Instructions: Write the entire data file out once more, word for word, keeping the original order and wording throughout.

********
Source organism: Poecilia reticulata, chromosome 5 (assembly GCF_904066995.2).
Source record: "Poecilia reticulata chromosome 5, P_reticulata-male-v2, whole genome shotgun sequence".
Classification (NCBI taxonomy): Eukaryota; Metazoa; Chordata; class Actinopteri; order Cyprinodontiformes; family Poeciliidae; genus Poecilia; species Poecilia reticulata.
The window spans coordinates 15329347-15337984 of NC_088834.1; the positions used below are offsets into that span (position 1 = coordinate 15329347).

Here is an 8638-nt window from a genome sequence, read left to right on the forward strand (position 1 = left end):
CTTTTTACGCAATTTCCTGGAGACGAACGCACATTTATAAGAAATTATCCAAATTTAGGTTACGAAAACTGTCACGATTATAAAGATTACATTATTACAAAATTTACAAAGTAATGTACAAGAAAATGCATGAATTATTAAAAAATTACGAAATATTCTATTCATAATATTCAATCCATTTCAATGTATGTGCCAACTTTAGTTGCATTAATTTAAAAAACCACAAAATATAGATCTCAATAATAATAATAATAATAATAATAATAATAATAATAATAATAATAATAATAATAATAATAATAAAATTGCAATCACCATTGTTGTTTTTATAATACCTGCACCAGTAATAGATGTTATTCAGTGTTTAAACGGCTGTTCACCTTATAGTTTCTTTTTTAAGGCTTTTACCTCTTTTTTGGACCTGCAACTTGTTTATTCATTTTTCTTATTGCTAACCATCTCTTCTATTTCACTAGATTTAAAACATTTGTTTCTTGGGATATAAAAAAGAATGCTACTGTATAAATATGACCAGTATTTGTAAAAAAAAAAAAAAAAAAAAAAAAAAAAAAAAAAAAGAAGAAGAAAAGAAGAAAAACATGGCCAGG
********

Source organism: Poecilia reticulata, chromosome 5 (assembly GCF_904066995.2).
Source record: "Poecilia reticulata chromosome 5, P_reticulata-male-v2, whole genome shotgun sequence".
Classification (NCBI taxonomy): Eukaryota; Metazoa; Chordata; class Actinopteri; order Cyprinodontiformes; family Poeciliidae; genus Poecilia; species Poecilia reticulata.
The window spans coordinates 15329347-15337984 of NC_088834.1; the positions used below are offsets into that span (position 1 = coordinate 15329347).

Here is an 8638-nt window from a genome sequence, read left to right on the forward strand (position 1 = left end):
CTTTTTACGCAATTTCCTGGAGACGAACGCACATTTATAAGAAATTATCCAAATTTAGGTTACGAAAACTGTCACGATTATAAAGATTACATTATTACAAAATTTACAAAGTAATGTACAAGAAAATGCATGAATTATTAAAAAATTACGAAATATTCTATTCATAATATTCAATCCATTTCAATGTATGTGCCAACTTTAGTTGCATTAATTTAAAAAACCACAAAATATAGATCTCAATAATAATAATAATAATAATAATAATAATAATAATAATAATAATAATAATAATAATAATAATAAAATTGCAATCACCATTGTTGTTTTTATAATACCTGCACCAGTAATAGATGTTATTCAGTGTTTAAACGGCTGTTCACCTTATAGTTTCTTTTTTAAGGCTTTTACCTCTTTTTTGGACCTGCAACTTGTTTATTCATTTTTCTTATTGCTAACCATCTCTTCTATTTCACTAGATTTAAAACATTTGTTTCTTGGGATATAAAAAAGAATGCTACTGTATAAATATGACCAGTATTTGTAAAAAAAAAAAAAAAAAAAAAAAAAAAAAAAAAAAAGAAGAAGAAAAGAAGAAAAACATGGCCAGG